1 comment:

Renovation Girl said...

Sigh...I have always said that if woman would quit pitting themselves against one another and just support one another, we could take over the world! I hate how women are so evil to one another. It's not a contest, people! I am unique in that I live both sides of the argument-staying at home and working outside the home. (and one of my jobs I do from home, but that just complicates the discussion further...). I can say they are both equally difficult. I know which I would prefer to do (stay at home), but I also know that with that job comes all the issues you mentioned-it ain't easy.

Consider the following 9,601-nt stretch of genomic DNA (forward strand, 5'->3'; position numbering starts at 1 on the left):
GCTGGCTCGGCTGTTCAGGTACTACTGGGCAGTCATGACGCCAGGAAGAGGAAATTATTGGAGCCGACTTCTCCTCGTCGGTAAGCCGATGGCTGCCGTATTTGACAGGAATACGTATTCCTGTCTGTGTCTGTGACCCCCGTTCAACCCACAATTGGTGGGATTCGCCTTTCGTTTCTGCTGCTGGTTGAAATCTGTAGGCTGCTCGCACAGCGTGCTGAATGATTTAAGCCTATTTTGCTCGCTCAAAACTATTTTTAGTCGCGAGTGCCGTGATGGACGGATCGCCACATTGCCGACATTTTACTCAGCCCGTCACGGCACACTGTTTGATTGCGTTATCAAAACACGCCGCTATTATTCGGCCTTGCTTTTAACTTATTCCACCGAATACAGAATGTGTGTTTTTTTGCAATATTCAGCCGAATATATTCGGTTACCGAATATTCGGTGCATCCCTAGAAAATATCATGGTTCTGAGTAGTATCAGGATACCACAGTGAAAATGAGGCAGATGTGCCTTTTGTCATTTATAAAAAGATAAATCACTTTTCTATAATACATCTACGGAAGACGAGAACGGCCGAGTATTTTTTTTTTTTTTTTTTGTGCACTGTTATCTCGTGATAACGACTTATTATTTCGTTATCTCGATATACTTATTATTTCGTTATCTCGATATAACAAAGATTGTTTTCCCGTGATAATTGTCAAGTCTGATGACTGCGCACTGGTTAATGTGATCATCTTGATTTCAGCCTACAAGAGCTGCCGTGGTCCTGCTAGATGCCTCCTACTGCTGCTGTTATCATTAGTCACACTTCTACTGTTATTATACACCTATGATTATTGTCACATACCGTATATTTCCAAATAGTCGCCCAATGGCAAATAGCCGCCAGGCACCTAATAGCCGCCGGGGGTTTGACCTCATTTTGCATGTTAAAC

Your point is well made...we are not to judge one another and what is best for one is not best for another. Dude, you and I should totally rule the world!